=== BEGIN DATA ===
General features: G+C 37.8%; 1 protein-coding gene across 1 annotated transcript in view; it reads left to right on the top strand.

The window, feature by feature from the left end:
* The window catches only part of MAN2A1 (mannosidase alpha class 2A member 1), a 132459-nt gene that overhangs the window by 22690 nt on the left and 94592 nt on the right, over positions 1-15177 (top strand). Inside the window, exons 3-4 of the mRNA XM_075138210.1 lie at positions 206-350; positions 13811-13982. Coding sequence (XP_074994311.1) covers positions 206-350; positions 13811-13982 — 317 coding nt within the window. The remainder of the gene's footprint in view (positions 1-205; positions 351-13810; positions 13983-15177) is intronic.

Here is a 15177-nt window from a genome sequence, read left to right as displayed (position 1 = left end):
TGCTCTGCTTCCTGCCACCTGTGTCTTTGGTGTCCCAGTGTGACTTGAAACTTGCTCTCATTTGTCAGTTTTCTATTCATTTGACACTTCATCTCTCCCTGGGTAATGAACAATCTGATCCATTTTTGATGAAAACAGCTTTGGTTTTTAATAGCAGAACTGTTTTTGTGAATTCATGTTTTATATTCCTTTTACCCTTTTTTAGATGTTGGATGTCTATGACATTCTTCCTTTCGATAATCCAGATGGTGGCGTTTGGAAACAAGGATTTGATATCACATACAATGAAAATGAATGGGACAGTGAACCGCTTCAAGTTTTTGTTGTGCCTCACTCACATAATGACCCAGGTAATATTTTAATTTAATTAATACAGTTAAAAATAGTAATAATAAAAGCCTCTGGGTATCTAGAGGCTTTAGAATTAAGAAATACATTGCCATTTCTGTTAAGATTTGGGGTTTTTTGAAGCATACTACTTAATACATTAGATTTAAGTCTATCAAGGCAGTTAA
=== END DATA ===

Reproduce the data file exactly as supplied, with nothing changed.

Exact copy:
General features: G+C 37.8%; 1 protein-coding gene across 1 annotated transcript in view; it reads left to right on the top strand.

The window, feature by feature from the left end:
* The window catches only part of MAN2A1 (mannosidase alpha class 2A member 1), a 132459-nt gene that overhangs the window by 22690 nt on the left and 94592 nt on the right, over positions 1-15177 (top strand). Inside the window, exons 3-4 of the mRNA XM_075138210.1 lie at positions 206-350; positions 13811-13982. Coding sequence (XP_074994311.1) covers positions 206-350; positions 13811-13982 — 317 coding nt within the window. The remainder of the gene's footprint in view (positions 1-205; positions 351-13810; positions 13983-15177) is intronic.

Here is a 15177-nt window from a genome sequence, read left to right as displayed (position 1 = left end):
TGCTCTGCTTCCTGCCACCTGTGTCTTTGGTGTCCCAGTGTGACTTGAAACTTGCTCTCATTTGTCAGTTTTCTATTCATTTGACACTTCATCTCTCCCTGGGTAATGAACAATCTGATCCATTTTTGATGAAAACAGCTTTGGTTTTTAATAGCAGAACTGTTTTTGTGAATTCATGTTTTATATTCCTTTTACCCTTTTTTAGATGTTGGATGTCTATGACATTCTTCCTTTCGATAATCCAGATGGTGGCGTTTGGAAACAAGGATTTGATATCACATACAATGAAAATGAATGGGACAGTGAACCGCTTCAAGTTTTTGTTGTGCCTCACTCACATAATGACCCAGGTAATATTTTAATTTAATTAATACAGTTAAAAATAGTAATAATAAAAGCCTCTGGGTATCTAGAGGCTTTAGAATTAAGAAATACATTGCCATTTCTGTTAAGATTTGGGGTTTTTTGAAGCATACTACTTAATACATTAGATTTAAGTCTATCAAGGCAGTTAA